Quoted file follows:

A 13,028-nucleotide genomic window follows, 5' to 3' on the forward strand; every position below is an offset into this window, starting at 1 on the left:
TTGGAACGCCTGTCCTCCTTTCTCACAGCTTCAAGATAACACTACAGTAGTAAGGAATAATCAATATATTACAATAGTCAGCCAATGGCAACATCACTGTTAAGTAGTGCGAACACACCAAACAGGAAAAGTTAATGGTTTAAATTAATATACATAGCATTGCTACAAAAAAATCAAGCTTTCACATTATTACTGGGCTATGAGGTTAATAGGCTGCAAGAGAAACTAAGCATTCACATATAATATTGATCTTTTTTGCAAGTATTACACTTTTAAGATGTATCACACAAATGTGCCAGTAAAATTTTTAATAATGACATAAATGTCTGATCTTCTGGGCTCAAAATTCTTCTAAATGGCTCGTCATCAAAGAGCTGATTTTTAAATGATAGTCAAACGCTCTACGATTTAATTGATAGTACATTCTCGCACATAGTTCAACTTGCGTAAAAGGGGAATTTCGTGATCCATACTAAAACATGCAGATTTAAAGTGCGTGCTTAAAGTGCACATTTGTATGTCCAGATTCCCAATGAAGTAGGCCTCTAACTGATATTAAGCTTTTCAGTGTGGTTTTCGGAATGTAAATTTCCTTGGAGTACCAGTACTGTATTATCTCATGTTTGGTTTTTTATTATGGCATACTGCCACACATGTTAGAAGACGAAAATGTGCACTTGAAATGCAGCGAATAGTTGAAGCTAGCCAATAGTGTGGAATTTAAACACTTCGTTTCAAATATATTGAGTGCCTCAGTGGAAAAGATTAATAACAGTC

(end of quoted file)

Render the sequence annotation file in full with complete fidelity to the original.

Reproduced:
A 13,028-nucleotide genomic window follows, 5' to 3' on the forward strand; every position below is an offset into this window, starting at 1 on the left:
TTGGAACGCCTGTCCTCCTTTCTCACAGCTTCAAGATAACACTACAGTAGTAAGGAATAATCAATATATTACAATAGTCAGCCAATGGCAACATCACTGTTAAGTAGTGCGAACACACCAAACAGGAAAAGTTAATGGTTTAAATTAATATACATAGCATTGCTACAAAAAAATCAAGCTTTCACATTATTACTGGGCTATGAGGTTAATAGGCTGCAAGAGAAACTAAGCATTCACATATAATATTGATCTTTTTTGCAAGTATTACACTTTTAAGATGTATCACACAAATGTGCCAGTAAAATTTTTAATAATGACATAAATGTCTGATCTTCTGGGCTCAAAATTCTTCTAAATGGCTCGTCATCAAAGAGCTGATTTTTAAATGATAGTCAAACGCTCTACGATTTAATTGATAGTACATTCTCGCACATAGTTCAACTTGCGTAAAAGGGGAATTTCGTGATCCATACTAAAACATGCAGATTTAAAGTGCGTGCTTAAAGTGCACATTTGTATGTCCAGATTCCCAATGAAGTAGGCCTCTAACTGATATTAAGCTTTTCAGTGTGGTTTTCGGAATGTAAATTTCCTTGGAGTACCAGTACTGTATTATCTCATGTTTGGTTTTTTATTATGGCATACTGCCACACATGTTAGAAGACGAAAATGTGCACTTGAAATGCAGCGAATAGTTGAAGCTAGCCAATAGTGTGGAATTTAAACACTTCGTTTCAAATATATTGAGTGCCTCAGTGGAAAAGATTAATAACAGTC